# Math 554 Iowa State University Introduction to Stochastic Processes Department of Mathematics

advertisement ```Math 554
Introduction to Stochastic Processes
Instructor: Alex Roitershtein
Iowa State University
Department of Mathematics
Fall 2015
Solutions to Homework #1
0.4
The corresponding characteristic equation is
λ=
1
1 + λ2 + λ3 .
3
Notice that λ = 1 is a solution. To find other two solutions, write
1
1
1 − 3λ + λ2 + λ3 = (λ − 1)(λ2 + aλ − 1).
3
3
Comparing the coefficients in front of λ2 on both the sides, we obtain a = 2. The roots of
λ2 + 2λ − 1 = 0
satisfy the equation (λ + 1)2 − 2 = 0. These roots are λ1,2 = −1 &plusmn;
Thus a general solution of the recursion is
√ n
√ n
f (n) = c1 + c2 −1 + 2 + c3 −1 − 2 .
√
2.
Since limn→∞ f (n) = 1, we have
f (n) = 1 + c2 −1 +
√ n
2 .
Finally, since f (0) = 0 we obtain
f (n) = 1 −
√
n
2−1 .
0.5
It is not hard to verify that f (n) = n2 is a solution. Also, if g(n) is a difference of two
solutions as defined in the textbook, then g satisfies the following homogeneous equation:
g(n) =
1
g(n + 1) + g(n − 1) .
2
The corresponding characteristic equation is
(λ − 1)2 = 0.
Thus (guess using the analogy with ODE and verify your guess),
g(n) = c1 + c2 n.
1
Thus a general solution for f is given by
f (n) = g(n) + c3 n2 = c1 + c2 n + n2 .
0.6 (a)
The corresponding characteristic equation is
λ2 + λ + 1 = 0.
Its roots are
√ 1
−1 &plusmn; −3 .
2
Thus the general solution of the ODE is given by
h
√3 √3 i
t + c2 sin
t .
f (x) = e−t/2 c1 cos
2
2
λ1,2 =
0.6 (b)
A general solution in the complex numbers is
√ n
√ n 1
f (n) = c1 λn1 + c2 λn2 = n c1 −1 − i 3 + c2 −1 + i 3 .
(1)
2
Indeed, it is easy to see that both f (n) = λn1 and f (n) = λn2 are solutions. Hence, since the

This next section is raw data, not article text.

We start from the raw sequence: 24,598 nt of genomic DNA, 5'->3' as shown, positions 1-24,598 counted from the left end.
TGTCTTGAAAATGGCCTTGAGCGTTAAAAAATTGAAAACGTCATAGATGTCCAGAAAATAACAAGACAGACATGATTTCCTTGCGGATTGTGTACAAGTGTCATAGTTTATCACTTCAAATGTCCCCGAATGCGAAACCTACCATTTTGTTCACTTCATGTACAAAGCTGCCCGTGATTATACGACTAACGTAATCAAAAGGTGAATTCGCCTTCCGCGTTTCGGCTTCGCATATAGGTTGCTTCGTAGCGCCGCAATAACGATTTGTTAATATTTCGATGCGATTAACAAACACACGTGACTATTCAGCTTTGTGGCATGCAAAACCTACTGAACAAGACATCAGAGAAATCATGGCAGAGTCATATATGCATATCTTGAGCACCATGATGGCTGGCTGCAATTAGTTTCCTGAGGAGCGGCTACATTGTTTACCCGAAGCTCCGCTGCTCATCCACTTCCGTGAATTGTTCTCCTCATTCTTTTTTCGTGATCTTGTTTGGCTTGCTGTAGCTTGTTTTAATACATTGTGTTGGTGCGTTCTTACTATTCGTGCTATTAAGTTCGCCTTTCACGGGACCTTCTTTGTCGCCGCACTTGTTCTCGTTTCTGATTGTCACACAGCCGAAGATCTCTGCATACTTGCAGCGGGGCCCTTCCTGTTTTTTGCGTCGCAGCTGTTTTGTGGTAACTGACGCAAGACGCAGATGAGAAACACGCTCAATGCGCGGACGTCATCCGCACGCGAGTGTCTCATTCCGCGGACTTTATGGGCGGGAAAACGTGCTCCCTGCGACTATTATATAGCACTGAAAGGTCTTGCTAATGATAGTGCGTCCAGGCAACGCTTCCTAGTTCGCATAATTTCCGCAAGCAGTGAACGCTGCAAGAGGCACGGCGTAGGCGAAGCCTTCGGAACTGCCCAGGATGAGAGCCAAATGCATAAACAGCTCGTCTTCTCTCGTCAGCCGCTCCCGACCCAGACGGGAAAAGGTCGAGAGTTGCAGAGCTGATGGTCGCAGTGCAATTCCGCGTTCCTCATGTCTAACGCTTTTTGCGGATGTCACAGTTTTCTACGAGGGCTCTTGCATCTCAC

equation is linear, f (n) in (1) is also a solution for arbitrary c1 , c2 ∈ C. To conclude that (1)
gives the general form of the solution, observe that the sequence f (n) satisfying the recursive
equation is entirely determined by it initial values f (0) and f (1). Thus it is enough to check
that the system
f (0) = c1 + c2 ,
f (1) = c1 λ1 + c2 λ2
has a unique solution c1 , c2 given the initial (arbitrary complex) values f (0) and√f (1). This
is in fact the case since the system has a non-zero determinant 1 &middot; λ2 − 1 &middot; λ1 = i 3.
The complex solution given by (1) yields a real-valued sequence if and only if f (0) and
f (1) are both reals. The condition on f (0) implies that c1 + c2 is a real number, that is
c1,2 = c &plusmn; id
(2)
for some reals c, d. But then
√ n
√ n
c1 −1 − i 3 is the complex dual to c2 −1 + i 3
for all n ∈ N. Hence (1) and (2) give a general real-valued solution for the sequence f (n).
Using the Euler’s identity eiθ = cos θ + i sin θ, the solution can be alternatively written as
f (n) = (c + id)e−2πni/3 + (c − id)e2πni/3 = 2 c cos(2πn/3) + d sin(2πn/3)

if n ≡ 0 mod 3,
 2c
√
−c + d√3
if n ≡ 1 mod 3,
=

−c − d 3
if n ≡ 2 mod 3
2
Here c and d are two arbitrary real numbers.
1.1
Let Xn be the number of papers in the pile in the evening of day n. Then Xn is a Markov
chain with state space Ω = {0, 1, 2, 3, 4} and transition matrix


1/3 2/3 0
0
0
 1/3 0 2/3 0
0 


 1/3 0
0 2/3 0 


 1/3 0
0
0 2/3 
1
0
0
0
0
It is a matter of interpretation and solutions with Ω = {0, 1, 2, 3, 4, 5} will be fully credited.
1.8
(b) For a vertex V let XV be the expected number of steps until the walker starting at V
reaches A next time. We thus want to compute XA . Conditioning on the position of
the walker after the first step, we obtain:
1
XA = 1 + XB + X C + X D
3
1
XB = 1 + 0 + XC + XE
3
1
X C = 1 + 0 + XB
2
1
X D = 1 + 0 + XE
2
1
XE = 1 + XB + X D
2
We thus have:
XE
XD = 1 +
2
XB
XC = 1 +
,
2
and hence, plugging these expression into the initial system,
5 X B XE
+
+
3
2
6
4 X B XE
=
+
+
3
6
3
3 X B XE
=
+
+
2
2
4
XA =
XB
XE
The last two equations yield
5XB
6
3XE
4
4 XE
+
3
3
3 XB
=
+
.
2
2
=
3
Therefore,
XB =
36
,
11
XE =
46
,
11
XC =
29
,
11
XD =
34
,
11
XA = 4.
(d) For a vertex V let YV be the probability that the walker starting at V reaches A before
they reach C. We thus want to compute YB . Conditioning on the position of the walker
after the first step, we obtain:
1
1 + YE
3
1
YB + YD
=
2
1
=
1 + YE
2
YB =
YE
YD
We thus have:
1 YE
1
1 + YE = +
3
3
3
YB 1
YB 1 YE
1
+ 1 + YE =
+ +
.
=
YB + YD =
2
2
4
2
4
4
YB =
YE
and hence,
1 YE
+
3
3
= 2YB + 1.
YB =
3YE
The last two equations yield
YB =
1 YE
1 1
+
= + 2YB + 1 .
3
3
3 9
Therefore,
4
YB = .
7
(e) In the course of solving (b) we have found XC =
4
29
.
11
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